New law on NGO activities finalised in Bahrain



The meeting discussed the issue of NGOs being penalised by the ministry. Faisal Fulad of the Human Rights Watch told the Tribune that according to the old law the ministry could stop an organisation for 50 days on a temporary basis and then approach the court and have the organisation’s activities rescinded for good. He said that the new law had taken away that authority.

Catherine M Shea of Programme ICNL added that criminal penalties for a number of infractions was best left to the criminal courts. “We should not have new penalties in this law.” She added that the ministry is to withdraw those criminal pernalties. “And instead we replaced that with one article that says organisations will be subject to the same criminal laws that govern the nation.”

Among the key issues discussed was the issue of funding. The ministry had to give its approval for the NGO to open a bank account. When the bank asks the ministry on the standing of an NGO, then the ministry gives its approval, said Shea.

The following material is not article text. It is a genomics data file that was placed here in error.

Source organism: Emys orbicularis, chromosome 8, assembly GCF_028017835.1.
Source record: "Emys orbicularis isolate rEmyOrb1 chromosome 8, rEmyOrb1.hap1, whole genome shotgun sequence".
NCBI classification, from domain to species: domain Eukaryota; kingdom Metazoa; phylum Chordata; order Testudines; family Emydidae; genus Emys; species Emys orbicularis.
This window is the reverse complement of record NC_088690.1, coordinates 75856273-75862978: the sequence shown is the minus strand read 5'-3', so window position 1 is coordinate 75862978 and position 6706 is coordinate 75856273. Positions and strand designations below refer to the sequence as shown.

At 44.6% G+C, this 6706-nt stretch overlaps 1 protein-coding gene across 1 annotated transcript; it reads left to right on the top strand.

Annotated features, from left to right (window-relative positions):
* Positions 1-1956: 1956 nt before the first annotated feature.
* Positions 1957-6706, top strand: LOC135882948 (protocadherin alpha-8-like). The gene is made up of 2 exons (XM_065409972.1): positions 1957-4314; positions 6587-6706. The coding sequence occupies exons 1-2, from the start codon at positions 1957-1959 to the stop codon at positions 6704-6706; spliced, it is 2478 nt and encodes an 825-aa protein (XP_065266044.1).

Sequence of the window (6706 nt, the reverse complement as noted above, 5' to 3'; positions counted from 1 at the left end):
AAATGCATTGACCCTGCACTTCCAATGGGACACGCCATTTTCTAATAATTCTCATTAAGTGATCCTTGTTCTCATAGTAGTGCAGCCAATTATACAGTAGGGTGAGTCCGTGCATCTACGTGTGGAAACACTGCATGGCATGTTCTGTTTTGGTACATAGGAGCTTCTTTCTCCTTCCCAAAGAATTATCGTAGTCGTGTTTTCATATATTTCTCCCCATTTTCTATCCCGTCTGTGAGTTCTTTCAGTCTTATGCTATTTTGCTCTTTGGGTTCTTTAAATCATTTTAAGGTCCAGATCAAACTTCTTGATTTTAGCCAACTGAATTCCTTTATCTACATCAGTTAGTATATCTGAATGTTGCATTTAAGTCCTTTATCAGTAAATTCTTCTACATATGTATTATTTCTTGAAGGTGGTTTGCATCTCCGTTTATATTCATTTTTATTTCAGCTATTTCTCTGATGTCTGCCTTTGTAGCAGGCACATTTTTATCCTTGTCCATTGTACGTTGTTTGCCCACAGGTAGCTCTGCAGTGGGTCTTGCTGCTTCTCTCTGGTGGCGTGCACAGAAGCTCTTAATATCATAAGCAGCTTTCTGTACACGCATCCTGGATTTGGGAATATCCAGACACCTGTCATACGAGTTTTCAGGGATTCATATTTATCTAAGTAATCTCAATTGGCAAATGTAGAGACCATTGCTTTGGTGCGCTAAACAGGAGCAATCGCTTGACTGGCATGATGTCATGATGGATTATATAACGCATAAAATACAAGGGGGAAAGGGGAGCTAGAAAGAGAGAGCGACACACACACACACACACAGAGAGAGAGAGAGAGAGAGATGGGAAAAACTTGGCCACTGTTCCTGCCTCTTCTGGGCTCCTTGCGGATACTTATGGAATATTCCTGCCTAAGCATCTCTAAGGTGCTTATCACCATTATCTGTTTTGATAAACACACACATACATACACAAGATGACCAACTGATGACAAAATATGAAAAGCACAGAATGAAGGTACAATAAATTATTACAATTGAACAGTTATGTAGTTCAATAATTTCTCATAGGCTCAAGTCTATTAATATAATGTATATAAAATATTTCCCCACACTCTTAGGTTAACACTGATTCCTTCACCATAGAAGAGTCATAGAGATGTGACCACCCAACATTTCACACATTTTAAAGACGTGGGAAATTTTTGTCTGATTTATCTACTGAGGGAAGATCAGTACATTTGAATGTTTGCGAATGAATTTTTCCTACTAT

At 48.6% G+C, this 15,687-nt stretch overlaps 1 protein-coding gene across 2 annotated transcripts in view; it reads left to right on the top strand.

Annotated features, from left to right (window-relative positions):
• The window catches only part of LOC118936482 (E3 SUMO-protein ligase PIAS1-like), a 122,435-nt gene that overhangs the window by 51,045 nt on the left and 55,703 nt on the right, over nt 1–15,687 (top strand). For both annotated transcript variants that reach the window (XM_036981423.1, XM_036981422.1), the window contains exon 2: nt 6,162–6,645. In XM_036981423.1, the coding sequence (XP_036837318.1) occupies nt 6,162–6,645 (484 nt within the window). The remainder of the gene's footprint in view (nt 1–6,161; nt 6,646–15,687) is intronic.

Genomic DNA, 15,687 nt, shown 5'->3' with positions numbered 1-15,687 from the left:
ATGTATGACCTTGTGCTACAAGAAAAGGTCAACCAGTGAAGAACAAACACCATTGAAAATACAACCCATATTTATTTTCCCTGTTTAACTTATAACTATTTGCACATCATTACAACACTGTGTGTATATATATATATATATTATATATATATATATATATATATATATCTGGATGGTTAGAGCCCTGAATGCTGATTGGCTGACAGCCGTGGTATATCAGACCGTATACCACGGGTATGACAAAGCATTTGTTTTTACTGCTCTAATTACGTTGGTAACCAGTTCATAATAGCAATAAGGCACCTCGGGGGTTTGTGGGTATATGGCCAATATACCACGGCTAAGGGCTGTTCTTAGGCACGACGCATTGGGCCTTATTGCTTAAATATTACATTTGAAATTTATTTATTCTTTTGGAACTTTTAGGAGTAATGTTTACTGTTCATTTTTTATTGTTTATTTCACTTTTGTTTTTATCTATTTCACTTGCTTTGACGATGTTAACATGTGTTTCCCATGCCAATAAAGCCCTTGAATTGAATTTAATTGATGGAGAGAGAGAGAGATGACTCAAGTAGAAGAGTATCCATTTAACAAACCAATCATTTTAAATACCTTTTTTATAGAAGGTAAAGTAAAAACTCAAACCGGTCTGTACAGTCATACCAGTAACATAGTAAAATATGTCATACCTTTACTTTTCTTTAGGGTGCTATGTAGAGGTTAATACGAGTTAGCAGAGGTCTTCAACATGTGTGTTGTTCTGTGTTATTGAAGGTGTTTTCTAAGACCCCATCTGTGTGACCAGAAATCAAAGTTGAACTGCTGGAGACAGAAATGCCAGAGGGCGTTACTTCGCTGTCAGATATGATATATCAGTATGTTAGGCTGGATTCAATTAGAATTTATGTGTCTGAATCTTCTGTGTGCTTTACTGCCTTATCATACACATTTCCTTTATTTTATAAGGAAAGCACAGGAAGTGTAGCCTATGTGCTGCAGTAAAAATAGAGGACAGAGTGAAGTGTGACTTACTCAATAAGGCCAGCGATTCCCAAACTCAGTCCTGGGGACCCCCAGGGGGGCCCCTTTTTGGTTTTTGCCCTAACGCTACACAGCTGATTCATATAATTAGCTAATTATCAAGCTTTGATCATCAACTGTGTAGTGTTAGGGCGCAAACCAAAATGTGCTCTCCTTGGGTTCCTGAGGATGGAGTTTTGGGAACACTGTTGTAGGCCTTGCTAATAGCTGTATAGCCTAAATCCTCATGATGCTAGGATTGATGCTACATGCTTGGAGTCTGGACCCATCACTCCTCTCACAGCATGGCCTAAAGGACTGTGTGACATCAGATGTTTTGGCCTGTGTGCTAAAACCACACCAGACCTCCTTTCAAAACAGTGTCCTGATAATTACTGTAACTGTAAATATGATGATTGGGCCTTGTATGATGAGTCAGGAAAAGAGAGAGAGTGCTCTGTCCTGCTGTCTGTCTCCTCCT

NGOs also needed prior approval for any fund-raising, she said. “The ministry only wants to ensure that the fund-raising is not for a non-existent cause. In this we are looking to models from other countries to design appropriate provisions for regulating that kind of activity without regulating other types of activities,” she added..

Fulad added that the doubts raised were that the funds could be put to wrong use. Article 16 of the law states that a society can hold fund-raising events for meeting their operations expenses. The ministry has agreed with it, he said.

“We agree that the amounts collected should be made known to ensure transparency,” he added.



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